Raphael Lemkin, who was responding to Winston Churchill's 1941 lament that "we are in the presence of a crime without a name." Lemkin, a champion of human rights who lost 49 relatives in the Holocaust, gave it a name a few years later. But to get the U.N. to recognize genocide as a specific crime, he made compromises.


Pressured by the Soviets, Lemkin supported excluding efforts to murder "political" groups from the U.N.'s 1948 resolution on genocide. Under the more narrow official definition, it's genocide to try to wipe out Roma (formerly known as Gypsies), but it's not necessarily genocide to liquidate, say, people without permanent addresses. You can't slaughter "Catholics," but you can wipe out "religious people" and dodge the genocide charge.


Political scientist Gerard Alexander decries that type of absurdity as "Enlightenment bias." Reviewing Samantha Power's moving 2003 book, "A Problem from Hell: America and the Age of Genocide," Alexander observed that this bias leaves the greatest mass murderers of the 20th century — self-described Marxist-Leninists — somewhat off the hook.


In Power's book, the most influential writing on genocide in a generation, she scolds — often justly — the U.S. for not doing more to stop systematized slaughter. But by focusing so narrowly on the U.N.-style definition of genocide, she implicitly upholds a moral hierarchy of evil, which in effect renders mass murder a second-tier crime if it's done in the name of social progress, modernization or other Enlightenment ideals.


This is dangerous thinking; people perceived to be blocking progress — farmers, aristocrats, reactionaries — can be more forgivably slaughtered than ethnic groups because they're allegedly part of the problem, not the solution. After all, you've got to break some eggs to make an omelet.


For many, the Soviets and the Red Chinese elude the genocide charge because Communists were omelet-makers. Ukrainian kulaks, or independent farmers, opposed Stalin's plan for collectivization, so they were murdered for that "greater good." Today, Mao and Stalin aren't in Hitler's class of evil because Hitler wasn't a


"modernizer," he was a racist. Note how the Russians have no problem copping to the charge of mass murder but recoil at suggestions it was racially motivated.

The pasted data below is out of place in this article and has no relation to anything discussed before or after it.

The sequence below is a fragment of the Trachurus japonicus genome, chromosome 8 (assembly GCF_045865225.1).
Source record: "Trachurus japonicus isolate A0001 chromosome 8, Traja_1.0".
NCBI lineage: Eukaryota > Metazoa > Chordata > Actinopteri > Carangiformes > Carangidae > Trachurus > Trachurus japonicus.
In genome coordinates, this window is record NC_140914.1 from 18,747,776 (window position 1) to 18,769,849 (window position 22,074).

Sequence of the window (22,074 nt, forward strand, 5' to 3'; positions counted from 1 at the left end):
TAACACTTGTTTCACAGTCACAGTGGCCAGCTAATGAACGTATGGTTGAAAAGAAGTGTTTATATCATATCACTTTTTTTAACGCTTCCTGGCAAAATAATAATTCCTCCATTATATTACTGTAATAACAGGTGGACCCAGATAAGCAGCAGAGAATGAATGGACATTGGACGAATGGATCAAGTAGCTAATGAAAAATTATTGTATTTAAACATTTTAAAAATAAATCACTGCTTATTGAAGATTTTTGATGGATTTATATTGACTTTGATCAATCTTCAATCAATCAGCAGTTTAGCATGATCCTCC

It's a wrongheaded distinction. Murder is murder, whether the motive is bigotry or the pursuit of allegedly enlightened social planning.


It's also a false distinction. Racial genocide is often rationalized as a form of progress by those responsible. Under the Holodomor, Ukrainian culture was systematically erased by the Russian Soviets, who saw it as expendable. No doubt the Sudanese janjaweed in Darfur and the Chinese People's Liberation Army in Tibet believe they are "modernizers," too.


Or consider the ultimate racially motivated genocide, the Holocaust. Gotz Aly and Susanne Heim demonstrate in their brilliant book, "Architects of Annihilation: Auschwitz and the Logic of Destruction," that the Final Solution, particularly in Lemkin's own Poland, was perceived by the young economists overseeing it as a "modernizing project that would transform society."


In Germany, the effort to crush Jewry was intertwined with the effort to nationalize the economy and eliminate small and independent businesses. For German social engineers, the Jews were convenient guinea pigs for their economic experiments. The first test cases were not the Jews but the mentally ill, who were classified as an economic liability — "useless bread-gobblers" — in Germany's 1936 Four-Year Plan of economic modernization.


The climate of anti-Semitism made the Holocaust possible, but so did Enlightenment bias, which holds that almost anything can be justified in the name of progress.


I doubt such distinctions would have been of much comfort to Lemkin's 49 relatives.